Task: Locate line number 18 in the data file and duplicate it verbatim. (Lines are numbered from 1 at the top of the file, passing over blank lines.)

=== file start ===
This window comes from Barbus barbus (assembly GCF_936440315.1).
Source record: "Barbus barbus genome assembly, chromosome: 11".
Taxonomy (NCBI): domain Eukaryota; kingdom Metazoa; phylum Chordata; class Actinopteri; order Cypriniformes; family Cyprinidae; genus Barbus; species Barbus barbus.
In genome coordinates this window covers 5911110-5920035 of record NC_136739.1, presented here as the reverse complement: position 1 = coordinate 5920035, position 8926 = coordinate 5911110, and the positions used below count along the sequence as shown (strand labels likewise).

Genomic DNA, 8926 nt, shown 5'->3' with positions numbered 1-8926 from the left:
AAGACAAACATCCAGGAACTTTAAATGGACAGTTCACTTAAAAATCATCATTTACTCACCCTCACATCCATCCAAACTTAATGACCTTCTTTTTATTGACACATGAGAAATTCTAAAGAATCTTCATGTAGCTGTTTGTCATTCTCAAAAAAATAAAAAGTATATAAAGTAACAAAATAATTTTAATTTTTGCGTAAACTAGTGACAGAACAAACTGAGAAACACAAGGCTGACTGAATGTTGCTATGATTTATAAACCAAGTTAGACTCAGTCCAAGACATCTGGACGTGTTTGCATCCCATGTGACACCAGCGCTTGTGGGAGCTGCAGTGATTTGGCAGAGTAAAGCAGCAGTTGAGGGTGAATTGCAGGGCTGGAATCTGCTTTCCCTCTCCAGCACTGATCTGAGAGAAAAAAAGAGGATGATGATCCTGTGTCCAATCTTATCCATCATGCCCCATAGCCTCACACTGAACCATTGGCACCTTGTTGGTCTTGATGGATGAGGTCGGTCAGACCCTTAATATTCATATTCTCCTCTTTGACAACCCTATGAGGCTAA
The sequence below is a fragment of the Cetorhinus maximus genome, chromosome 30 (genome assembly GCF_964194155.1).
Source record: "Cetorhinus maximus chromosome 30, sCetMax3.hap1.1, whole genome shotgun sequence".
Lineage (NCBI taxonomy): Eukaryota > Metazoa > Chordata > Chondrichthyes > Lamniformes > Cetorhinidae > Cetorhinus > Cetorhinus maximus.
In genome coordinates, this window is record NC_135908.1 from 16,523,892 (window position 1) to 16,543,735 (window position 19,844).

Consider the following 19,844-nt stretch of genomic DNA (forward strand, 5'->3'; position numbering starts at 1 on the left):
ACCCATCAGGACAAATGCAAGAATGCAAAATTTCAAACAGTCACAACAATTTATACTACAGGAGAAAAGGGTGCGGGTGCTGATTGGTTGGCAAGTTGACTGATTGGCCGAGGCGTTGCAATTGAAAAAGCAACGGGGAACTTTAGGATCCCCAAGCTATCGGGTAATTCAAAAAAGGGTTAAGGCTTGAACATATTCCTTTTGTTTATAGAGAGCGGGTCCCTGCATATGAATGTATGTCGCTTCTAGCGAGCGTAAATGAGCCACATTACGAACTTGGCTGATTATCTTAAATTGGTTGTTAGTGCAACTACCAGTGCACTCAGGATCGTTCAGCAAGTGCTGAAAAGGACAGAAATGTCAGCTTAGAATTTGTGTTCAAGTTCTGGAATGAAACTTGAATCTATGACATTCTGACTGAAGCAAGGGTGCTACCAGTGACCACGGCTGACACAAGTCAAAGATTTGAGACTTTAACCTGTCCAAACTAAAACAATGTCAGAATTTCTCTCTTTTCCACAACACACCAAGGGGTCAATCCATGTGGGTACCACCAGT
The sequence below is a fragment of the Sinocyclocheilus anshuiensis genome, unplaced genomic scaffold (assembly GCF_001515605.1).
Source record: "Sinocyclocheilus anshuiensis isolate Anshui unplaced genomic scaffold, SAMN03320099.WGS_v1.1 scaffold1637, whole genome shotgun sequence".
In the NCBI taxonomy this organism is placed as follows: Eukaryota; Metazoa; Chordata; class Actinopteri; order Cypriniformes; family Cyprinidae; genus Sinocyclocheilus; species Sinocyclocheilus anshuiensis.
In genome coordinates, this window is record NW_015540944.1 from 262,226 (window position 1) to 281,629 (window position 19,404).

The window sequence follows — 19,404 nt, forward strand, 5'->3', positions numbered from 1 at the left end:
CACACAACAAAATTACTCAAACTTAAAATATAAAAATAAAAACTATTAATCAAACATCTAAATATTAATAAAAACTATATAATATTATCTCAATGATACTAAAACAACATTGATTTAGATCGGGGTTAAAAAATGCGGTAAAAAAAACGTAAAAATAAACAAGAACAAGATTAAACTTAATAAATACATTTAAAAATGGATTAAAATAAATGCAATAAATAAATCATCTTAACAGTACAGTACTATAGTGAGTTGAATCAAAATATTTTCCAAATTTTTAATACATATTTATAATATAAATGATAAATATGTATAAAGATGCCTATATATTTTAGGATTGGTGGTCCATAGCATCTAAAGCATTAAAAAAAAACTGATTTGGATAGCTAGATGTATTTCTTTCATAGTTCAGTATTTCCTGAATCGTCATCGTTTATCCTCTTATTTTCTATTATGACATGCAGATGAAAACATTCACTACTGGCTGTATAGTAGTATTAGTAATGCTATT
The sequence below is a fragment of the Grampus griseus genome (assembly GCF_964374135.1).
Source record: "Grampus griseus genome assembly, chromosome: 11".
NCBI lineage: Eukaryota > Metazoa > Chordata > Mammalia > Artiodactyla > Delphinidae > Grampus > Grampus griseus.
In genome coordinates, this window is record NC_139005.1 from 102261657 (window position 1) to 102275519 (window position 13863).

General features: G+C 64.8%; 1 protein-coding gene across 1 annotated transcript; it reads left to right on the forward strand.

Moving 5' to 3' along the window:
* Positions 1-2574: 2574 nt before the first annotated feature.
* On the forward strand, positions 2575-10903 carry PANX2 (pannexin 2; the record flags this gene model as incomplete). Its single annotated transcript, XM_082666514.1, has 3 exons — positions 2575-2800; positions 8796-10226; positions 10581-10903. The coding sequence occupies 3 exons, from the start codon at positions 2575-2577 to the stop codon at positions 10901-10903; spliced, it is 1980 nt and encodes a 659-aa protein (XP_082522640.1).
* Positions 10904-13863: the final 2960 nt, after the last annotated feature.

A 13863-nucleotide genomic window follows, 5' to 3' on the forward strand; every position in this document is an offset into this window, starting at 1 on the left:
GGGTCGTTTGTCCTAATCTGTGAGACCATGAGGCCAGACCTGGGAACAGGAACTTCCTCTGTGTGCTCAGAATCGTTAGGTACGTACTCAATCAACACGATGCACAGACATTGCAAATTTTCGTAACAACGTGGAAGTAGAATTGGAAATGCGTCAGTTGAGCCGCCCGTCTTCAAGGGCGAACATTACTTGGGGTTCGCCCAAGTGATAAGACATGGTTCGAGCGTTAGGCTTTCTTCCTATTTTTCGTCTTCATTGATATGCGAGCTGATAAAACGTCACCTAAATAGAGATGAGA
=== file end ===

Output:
CACACAACAAAATTACTCAAACTTAAAATATAAAAATAAAAACTATTAATCAAACATCTAAATATTAATAAAAACTATATAATATTATCTCAATGATACTAAAACAACATTGATTTAGATCGGGGTTAAAAAATGCGGTAAAAAAAACGTAAAAATAAACAAGAACAAGATTAAACTTAATAAATACATTTAAAAATGGATTAAAATAAATGCAATAAATAAATCATCTTAACAGTACAGTACTATAGTGAGTTGAATCAAAATATTTTCCAAATTTTTAATACATATTTATAATATAAATGATAAATATGTATAAAGATGCCTATATATTTTAGGATTGGTGGTCCATAGCATCTAAAGCATTAAAAAAAAACTGATTTGGATAGCTAGATGTATTTCTTTCATAGTTCAGTATTTCCTGAATCGTCATCGTTTATCCTCTTATTTTCTATTATGACATGCAGATGAAAACATTCACTACTGGCTGTATAGTAGTATTAGTAATGCTATT